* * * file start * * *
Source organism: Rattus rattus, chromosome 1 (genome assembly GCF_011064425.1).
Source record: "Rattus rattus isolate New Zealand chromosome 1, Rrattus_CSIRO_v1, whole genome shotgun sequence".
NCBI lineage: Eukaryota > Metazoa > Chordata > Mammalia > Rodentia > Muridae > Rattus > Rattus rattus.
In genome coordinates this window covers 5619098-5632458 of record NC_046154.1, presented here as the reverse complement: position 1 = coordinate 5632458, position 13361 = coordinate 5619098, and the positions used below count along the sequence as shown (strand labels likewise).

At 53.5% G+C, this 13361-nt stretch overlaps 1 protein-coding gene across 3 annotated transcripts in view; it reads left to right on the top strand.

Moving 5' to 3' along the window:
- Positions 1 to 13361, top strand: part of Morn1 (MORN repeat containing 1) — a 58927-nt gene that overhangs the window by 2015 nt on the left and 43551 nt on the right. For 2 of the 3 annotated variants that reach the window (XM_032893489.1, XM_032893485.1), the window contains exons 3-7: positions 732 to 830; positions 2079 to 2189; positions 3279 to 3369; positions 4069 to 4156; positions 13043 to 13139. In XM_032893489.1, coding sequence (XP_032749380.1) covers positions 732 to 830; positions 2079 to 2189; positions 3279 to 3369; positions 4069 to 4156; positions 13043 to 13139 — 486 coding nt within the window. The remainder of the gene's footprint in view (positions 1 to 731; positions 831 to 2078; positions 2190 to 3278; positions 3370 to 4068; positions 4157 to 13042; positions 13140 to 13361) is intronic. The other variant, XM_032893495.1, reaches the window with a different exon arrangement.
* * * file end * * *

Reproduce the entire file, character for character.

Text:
Source organism: Rattus rattus, chromosome 1 (genome assembly GCF_011064425.1).
Source record: "Rattus rattus isolate New Zealand chromosome 1, Rrattus_CSIRO_v1, whole genome shotgun sequence".
NCBI lineage: Eukaryota > Metazoa > Chordata > Mammalia > Rodentia > Muridae > Rattus > Rattus rattus.
In genome coordinates this window covers 5619098-5632458 of record NC_046154.1, presented here as the reverse complement: position 1 = coordinate 5632458, position 13361 = coordinate 5619098, and the positions used below count along the sequence as shown (strand labels likewise).

At 53.5% G+C, this 13361-nt stretch overlaps 1 protein-coding gene across 3 annotated transcripts in view; it reads left to right on the top strand.

Moving 5' to 3' along the window:
- Positions 1 to 13361, top strand: part of Morn1 (MORN repeat containing 1) — a 58927-nt gene that overhangs the window by 2015 nt on the left and 43551 nt on the right. For 2 of the 3 annotated variants that reach the window (XM_032893489.1, XM_032893485.1), the window contains exons 3-7: positions 732 to 830; positions 2079 to 2189; positions 3279 to 3369; positions 4069 to 4156; positions 13043 to 13139. In XM_032893489.1, coding sequence (XP_032749380.1) covers positions 732 to 830; positions 2079 to 2189; positions 3279 to 3369; positions 4069 to 4156; positions 13043 to 13139 — 486 coding nt within the window. The remainder of the gene's footprint in view (positions 1 to 731; positions 831 to 2078; positions 2190 to 3278; positions 3370 to 4068; positions 4157 to 13042; positions 13140 to 13361) is intronic. The other variant, XM_032893495.1, reaches the window with a different exon arrangement.